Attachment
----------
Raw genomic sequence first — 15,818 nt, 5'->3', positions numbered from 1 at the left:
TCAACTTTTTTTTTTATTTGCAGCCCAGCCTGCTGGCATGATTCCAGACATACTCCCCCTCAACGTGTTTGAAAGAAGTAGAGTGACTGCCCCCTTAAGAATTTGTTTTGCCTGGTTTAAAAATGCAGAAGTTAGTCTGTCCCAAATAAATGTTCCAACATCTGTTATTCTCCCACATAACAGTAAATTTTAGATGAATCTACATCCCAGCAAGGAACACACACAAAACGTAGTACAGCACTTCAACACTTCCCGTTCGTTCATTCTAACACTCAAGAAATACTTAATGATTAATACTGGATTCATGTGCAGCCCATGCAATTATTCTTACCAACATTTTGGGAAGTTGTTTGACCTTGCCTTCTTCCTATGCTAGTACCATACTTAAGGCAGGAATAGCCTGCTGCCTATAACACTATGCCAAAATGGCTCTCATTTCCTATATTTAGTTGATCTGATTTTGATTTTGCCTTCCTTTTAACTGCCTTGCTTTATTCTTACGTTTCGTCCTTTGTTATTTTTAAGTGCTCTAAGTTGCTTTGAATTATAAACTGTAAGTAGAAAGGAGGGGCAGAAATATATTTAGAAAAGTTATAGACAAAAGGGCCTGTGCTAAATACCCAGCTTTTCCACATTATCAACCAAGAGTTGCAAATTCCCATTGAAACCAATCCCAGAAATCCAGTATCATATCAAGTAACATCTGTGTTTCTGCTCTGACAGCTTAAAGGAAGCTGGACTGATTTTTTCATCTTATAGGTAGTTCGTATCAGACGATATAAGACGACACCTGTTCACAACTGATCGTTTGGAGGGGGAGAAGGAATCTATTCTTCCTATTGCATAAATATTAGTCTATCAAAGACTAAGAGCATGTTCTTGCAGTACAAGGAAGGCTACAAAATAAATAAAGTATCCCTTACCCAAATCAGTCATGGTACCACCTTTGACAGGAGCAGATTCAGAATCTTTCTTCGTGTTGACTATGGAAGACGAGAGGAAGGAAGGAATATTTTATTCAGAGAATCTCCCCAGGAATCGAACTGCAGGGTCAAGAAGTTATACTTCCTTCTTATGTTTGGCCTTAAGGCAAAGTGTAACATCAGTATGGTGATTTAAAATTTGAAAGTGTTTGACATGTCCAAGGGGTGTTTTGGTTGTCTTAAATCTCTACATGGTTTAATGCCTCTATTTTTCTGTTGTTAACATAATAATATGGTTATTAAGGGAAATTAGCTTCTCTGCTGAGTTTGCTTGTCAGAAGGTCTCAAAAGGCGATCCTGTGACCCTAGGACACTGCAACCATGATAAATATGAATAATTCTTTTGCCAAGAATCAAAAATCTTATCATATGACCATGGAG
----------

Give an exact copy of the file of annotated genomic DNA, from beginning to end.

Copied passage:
Raw genomic sequence first — 15,818 nt, 5'->3', positions numbered from 1 at the left:
TCAACTTTTTTTTTTATTTGCAGCCCAGCCTGCTGGCATGATTCCAGACATACTCCCCCTCAACGTGTTTGAAAGAAGTAGAGTGACTGCCCCCTTAAGAATTTGTTTTGCCTGGTTTAAAAATGCAGAAGTTAGTCTGTCCCAAATAAATGTTCCAACATCTGTTATTCTCCCACATAACAGTAAATTTTAGATGAATCTACATCCCAGCAAGGAACACACACAAAACGTAGTACAGCACTTCAACACTTCCCGTTCGTTCATTCTAACACTCAAGAAATACTTAATGATTAATACTGGATTCATGTGCAGCCCATGCAATTATTCTTACCAACATTTTGGGAAGTTGTTTGACCTTGCCTTCTTCCTATGCTAGTACCATACTTAAGGCAGGAATAGCCTGCTGCCTATAACACTATGCCAAAATGGCTCTCATTTCCTATATTTAGTTGATCTGATTTTGATTTTGCCTTCCTTTTAACTGCCTTGCTTTATTCTTACGTTTCGTCCTTTGTTATTTTTAAGTGCTCTAAGTTGCTTTGAATTATAAACTGTAAGTAGAAAGGAGGGGCAGAAATATATTTAGAAAAGTTATAGACAAAAGGGCCTGTGCTAAATACCCAGCTTTTCCACATTATCAACCAAGAGTTGCAAATTCCCATTGAAACCAATCCCAGAAATCCAGTATCATATCAAGTAACATCTGTGTTTCTGCTCTGACAGCTTAAAGGAAGCTGGACTGATTTTTTCATCTTATAGGTAGTTCGTATCAGACGATATAAGACGACACCTGTTCACAACTGATCGTTTGGAGGGGGAGAAGGAATCTATTCTTCCTATTGCATAAATATTAGTCTATCAAAGACTAAGAGCATGTTCTTGCAGTACAAGGAAGGCTACAAAATAAATAAAGTATCCCTTACCCAAATCAGTCATGGTACCACCTTTGACAGGAGCAGATTCAGAATCTTTCTTCGTGTTGACTATGGAAGACGAGAGGAAGGAAGGAATATTTTATTCAGAGAATCTCCCCAGGAATCGAACTGCAGGGTCAAGAAGTTATACTTCCTTCTTATGTTTGGCCTTAAGGCAAAGTGTAACATCAGTATGGTGATTTAAAATTTGAAAGTGTTTGACATGTCCAAGGGGTGTTTTGGTTGTCTTAAATCTCTACATGGTTTAATGCCTCTATTTTTCTGTTGTTAACATAATAATATGGTTATTAAGGGAAATTAGCTTCTCTGCTGAGTTTGCTTGTCAGAAGGTCTCAAAAGGCGATCCTGTGACCCTAGGACACTGCAACCATGATAAATATGAATAATTCTTTTGCCAAGAATCAAAAATCTTATCATATGACCATGGAG